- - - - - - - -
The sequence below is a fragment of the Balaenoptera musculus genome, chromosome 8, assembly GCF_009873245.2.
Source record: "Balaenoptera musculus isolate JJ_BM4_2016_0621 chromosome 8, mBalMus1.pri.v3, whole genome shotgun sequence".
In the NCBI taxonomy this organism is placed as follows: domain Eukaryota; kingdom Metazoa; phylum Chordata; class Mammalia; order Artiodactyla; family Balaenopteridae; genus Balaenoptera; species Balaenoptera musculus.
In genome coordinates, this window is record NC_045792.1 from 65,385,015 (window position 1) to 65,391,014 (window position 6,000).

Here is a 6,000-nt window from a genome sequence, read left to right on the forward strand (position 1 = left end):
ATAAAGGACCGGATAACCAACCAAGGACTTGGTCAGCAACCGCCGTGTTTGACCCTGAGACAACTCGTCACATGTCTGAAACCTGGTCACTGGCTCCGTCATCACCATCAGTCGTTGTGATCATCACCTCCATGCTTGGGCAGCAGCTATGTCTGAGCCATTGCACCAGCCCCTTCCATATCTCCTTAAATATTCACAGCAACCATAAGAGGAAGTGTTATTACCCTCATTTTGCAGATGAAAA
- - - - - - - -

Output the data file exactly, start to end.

The sequence below is a fragment of the Balaenoptera musculus genome, chromosome 8, assembly GCF_009873245.2.
Source record: "Balaenoptera musculus isolate JJ_BM4_2016_0621 chromosome 8, mBalMus1.pri.v3, whole genome shotgun sequence".
In the NCBI taxonomy this organism is placed as follows: domain Eukaryota; kingdom Metazoa; phylum Chordata; class Mammalia; order Artiodactyla; family Balaenopteridae; genus Balaenoptera; species Balaenoptera musculus.
In genome coordinates, this window is record NC_045792.1 from 65,385,015 (window position 1) to 65,391,014 (window position 6,000).

Here is a 6,000-nt window from a genome sequence, read left to right on the forward strand (position 1 = left end):
ATAAAGGACCGGATAACCAACCAAGGACTTGGTCAGCAACCGCCGTGTTTGACCCTGAGACAACTCGTCACATGTCTGAAACCTGGTCACTGGCTCCGTCATCACCATCAGTCGTTGTGATCATCACCTCCATGCTTGGGCAGCAGCTATGTCTGAGCCATTGCACCAGCCCCTTCCATATCTCCTTAAATATTCACAGCAACCATAAGAGGAAGTGTTATTACCCTCATTTTGCAGATGAAAA